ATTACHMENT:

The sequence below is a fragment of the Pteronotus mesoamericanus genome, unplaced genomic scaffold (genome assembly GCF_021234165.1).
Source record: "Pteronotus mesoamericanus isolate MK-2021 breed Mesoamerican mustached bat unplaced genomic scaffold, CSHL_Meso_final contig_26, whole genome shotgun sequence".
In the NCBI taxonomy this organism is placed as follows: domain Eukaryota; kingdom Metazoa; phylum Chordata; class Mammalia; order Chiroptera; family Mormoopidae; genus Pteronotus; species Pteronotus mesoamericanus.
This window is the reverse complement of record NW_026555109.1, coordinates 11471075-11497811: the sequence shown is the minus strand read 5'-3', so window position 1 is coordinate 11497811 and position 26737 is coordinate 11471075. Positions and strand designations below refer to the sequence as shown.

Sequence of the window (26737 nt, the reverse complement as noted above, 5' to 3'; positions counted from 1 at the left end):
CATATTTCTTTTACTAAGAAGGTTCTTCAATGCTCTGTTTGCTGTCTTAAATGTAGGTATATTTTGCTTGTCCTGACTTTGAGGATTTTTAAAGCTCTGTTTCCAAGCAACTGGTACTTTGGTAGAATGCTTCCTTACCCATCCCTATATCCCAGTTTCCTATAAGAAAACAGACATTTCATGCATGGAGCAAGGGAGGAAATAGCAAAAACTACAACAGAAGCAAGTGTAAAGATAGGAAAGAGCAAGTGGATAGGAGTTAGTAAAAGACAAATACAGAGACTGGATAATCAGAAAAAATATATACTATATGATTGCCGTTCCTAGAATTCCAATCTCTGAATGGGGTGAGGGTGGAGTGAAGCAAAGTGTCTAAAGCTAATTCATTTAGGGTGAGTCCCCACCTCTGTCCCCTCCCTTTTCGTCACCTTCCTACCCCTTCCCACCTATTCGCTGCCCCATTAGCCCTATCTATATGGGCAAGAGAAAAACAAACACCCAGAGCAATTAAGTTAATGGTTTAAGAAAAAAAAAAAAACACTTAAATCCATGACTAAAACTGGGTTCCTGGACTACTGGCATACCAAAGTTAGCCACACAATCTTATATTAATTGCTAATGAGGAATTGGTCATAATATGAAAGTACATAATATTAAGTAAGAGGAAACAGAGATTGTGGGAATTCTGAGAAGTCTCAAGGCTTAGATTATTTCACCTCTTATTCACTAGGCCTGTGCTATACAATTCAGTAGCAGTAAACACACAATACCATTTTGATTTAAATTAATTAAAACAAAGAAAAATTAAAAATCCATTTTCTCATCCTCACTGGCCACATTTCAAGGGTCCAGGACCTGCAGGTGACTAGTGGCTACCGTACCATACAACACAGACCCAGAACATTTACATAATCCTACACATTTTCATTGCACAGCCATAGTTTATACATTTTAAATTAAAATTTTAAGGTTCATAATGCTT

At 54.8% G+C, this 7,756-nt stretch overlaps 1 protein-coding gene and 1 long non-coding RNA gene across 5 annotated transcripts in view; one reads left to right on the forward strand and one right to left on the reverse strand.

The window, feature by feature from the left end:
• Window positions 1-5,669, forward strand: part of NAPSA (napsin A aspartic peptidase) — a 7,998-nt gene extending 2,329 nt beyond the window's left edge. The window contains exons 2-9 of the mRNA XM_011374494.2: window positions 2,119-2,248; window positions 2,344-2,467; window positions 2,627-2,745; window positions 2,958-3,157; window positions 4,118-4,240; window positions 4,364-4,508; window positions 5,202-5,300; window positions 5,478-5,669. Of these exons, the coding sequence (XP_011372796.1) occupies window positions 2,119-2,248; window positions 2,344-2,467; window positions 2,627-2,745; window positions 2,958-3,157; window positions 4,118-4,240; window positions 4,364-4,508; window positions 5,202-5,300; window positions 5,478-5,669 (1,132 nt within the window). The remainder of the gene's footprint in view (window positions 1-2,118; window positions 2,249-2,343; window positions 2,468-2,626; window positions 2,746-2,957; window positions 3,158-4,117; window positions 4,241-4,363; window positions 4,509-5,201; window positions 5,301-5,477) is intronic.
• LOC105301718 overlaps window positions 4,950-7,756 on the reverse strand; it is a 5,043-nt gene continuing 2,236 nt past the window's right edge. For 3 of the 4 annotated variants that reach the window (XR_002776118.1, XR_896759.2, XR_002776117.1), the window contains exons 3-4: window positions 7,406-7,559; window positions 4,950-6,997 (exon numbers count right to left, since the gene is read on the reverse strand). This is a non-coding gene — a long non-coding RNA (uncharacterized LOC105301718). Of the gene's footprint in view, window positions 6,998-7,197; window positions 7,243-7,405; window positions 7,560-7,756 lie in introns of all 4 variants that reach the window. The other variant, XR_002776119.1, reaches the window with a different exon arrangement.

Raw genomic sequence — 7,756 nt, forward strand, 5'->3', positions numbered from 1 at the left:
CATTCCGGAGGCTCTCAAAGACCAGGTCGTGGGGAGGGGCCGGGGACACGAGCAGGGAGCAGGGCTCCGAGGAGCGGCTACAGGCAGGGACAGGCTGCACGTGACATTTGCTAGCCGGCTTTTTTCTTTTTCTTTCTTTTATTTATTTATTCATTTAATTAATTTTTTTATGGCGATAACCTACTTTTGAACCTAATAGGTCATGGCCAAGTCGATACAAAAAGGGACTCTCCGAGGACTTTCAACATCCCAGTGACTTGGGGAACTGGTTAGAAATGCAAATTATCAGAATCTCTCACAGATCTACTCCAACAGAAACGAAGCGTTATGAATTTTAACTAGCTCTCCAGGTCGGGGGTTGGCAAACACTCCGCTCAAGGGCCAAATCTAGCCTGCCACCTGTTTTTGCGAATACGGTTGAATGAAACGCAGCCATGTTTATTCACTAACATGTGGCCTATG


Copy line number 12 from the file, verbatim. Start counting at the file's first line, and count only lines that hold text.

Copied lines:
CATTCCGGAGGCTCTCAAAGACCAGGTCGTGGGGAGGGGCCGGGGACACGAGCAGGGAGCAGGGCTCCGAGGAGCGGCTACAGGCAGGGACAGGCTGCACGTGACATTTGCTAGCCGGCTTTTTTCTTTTTCTTTCTTTTATTTATTTATTCATTTAATTAATTTTTTTATGGCGATAACCTACTTTTGAACCTAATAGGTCATGGCCAAGTCGATACAAAAAGGGACTCTCCGAGGACTTTCAACATCCCAGTGACTTGGGGAACTGGTTAGAAATGCAAATTATCAGAATCTCTCACAGATCTACTCCAACAGAAACGAAGCGTTATGAATTTTAACTAGCTCTCCAGGTCGGGGGTTGGCAAACACTCCGCTCAAGGGCCAAATCTAGCCTGCCACCTGTTTTTGCGAATACGGTTGAATGAAACGCAGCCATGTTTATTCACTAACATGTGGCCTATG